Florida regulators will question executives of Praetorian Insurance Co. and two insurers that want Praetorian to take over their force-placed insurance policies this week.
Controversy is brewing over force-placed policies — those imposed by lenders on homeowners whose insurance has lapsed or expired — because the policies often are sold by surplus lines insurers, companies with unregulated rates, or by insurers with financial ties to lenders so prices are often much higher. Some homeowners with force-placed policies have said they weren't warned that their policies expired or they already had coverage while they were being charged for force-placed policies.
The policies are meant to protect banks against possible losses on homes they've lent money for.
Praetorian wants a rate decrease of 2.2 percent but the "change is not uniform and some areas are subject to higher rates," according to a statement from the Office of Insurance Regulation.
QBE Specialty Insurance Co., a surplus lines company, and its regulated affiliate, Balboa Insurance Co., are moving their force-placed policies into Praetorian partly because of new requirements by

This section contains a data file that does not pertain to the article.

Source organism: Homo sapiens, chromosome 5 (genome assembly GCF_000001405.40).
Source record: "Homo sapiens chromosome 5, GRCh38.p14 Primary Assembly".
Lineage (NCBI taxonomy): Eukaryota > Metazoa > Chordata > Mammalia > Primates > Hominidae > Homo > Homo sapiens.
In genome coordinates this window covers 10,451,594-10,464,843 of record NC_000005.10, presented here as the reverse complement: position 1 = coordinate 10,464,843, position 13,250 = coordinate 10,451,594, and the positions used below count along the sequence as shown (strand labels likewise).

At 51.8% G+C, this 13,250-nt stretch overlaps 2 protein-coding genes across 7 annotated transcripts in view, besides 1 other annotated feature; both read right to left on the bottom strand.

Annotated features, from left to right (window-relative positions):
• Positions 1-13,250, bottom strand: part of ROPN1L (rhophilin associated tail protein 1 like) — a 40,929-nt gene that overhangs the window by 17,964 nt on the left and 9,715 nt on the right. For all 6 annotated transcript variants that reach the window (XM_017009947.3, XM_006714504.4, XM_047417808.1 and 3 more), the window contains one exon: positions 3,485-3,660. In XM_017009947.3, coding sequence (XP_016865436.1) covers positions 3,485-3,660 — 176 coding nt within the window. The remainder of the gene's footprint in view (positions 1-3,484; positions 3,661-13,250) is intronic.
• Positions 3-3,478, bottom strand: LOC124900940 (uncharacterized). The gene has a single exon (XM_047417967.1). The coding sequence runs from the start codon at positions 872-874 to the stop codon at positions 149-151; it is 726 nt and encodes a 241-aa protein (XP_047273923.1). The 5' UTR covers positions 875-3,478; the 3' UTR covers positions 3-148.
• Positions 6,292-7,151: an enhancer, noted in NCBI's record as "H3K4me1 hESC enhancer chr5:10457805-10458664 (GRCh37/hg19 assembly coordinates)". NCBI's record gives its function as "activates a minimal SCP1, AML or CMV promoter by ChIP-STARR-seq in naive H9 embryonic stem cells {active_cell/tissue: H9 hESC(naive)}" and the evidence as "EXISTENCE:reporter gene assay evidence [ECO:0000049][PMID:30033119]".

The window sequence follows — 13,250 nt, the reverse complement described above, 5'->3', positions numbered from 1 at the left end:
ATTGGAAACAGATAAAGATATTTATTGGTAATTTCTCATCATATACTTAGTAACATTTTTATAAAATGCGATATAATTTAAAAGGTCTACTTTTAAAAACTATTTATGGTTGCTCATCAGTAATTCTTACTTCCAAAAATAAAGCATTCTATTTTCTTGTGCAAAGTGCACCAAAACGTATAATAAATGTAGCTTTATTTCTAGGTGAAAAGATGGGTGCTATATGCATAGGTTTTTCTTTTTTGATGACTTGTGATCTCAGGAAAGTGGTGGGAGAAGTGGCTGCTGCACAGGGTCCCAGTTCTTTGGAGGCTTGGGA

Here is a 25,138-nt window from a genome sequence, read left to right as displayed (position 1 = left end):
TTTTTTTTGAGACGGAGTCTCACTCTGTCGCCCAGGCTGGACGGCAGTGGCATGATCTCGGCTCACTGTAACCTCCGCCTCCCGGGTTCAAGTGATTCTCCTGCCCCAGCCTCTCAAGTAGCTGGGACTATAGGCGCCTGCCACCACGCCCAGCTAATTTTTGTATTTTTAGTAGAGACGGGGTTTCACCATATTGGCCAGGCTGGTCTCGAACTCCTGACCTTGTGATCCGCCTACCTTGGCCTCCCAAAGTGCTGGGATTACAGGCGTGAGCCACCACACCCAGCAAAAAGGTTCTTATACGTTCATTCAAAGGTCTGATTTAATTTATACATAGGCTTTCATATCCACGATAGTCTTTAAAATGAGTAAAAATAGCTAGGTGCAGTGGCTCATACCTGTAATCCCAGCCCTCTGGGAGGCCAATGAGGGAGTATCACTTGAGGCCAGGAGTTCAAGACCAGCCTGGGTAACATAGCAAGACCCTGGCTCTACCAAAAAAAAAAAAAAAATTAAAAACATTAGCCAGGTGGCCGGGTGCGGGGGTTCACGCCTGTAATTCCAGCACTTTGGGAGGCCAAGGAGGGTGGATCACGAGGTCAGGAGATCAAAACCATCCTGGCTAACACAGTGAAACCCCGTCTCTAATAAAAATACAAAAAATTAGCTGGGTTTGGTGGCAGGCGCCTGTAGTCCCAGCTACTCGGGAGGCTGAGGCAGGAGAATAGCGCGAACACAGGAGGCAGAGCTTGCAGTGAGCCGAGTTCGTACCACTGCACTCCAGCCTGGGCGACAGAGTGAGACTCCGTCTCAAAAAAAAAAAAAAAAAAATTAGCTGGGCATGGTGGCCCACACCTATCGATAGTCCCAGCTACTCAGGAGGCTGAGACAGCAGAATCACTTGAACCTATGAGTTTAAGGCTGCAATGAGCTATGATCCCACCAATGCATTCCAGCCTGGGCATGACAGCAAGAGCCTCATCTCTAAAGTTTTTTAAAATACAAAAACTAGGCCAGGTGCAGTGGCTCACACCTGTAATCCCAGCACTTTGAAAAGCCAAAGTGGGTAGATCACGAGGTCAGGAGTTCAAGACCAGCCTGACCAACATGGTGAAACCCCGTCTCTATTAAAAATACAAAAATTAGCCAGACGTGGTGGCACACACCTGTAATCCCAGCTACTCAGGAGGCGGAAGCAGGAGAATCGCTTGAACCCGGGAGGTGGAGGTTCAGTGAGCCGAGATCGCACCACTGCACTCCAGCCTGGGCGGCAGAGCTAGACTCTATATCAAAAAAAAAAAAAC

QBE's rates are 10.5 percent higher than Balboa's and Praetorian would use the lower rates, according to the rate proposal.
In its statement, the insurance regulation office said it regularly reviews rate filings for regulated insurers with force-placed coverage, unlike states where rate filings haven't been reviewed in years. In 2009, the office scrutinized rates for the two largest insurers selling force-placed coverage.
Florida Insurance Commissioner Kevin McCarty, who is president of the National Association of Insurance Commissioners, announced this week that the group will conduct a hearing on Aug. 9 in Atlanta about force-placed coverage.
New York regulators held hearings this year on force-placed insurance with testimony from QBE and Balboa and the new
South Floridians Joseph Gallagher and Donald and Joan
A spokesman from Bank of America said the company doesn't comment on pending lawsuits and a QBE spokeswoman said she could not comment by the newspaper's deadline. In written testimony to New York regulators, Balboa said force-placed coverage is typically more expensive because risks aren't accepted based on individual homes. "Balboa must insure all properties within a servicer's portfolio, regardless of the location, condition, age, or risk of loss of such properties, or any other … factor that a voluntary insurance underwriter typically considers in determining how to price or even accept certain risks," John Meadows, a QBE FIRST executive, wrote on behalf of Balboa.
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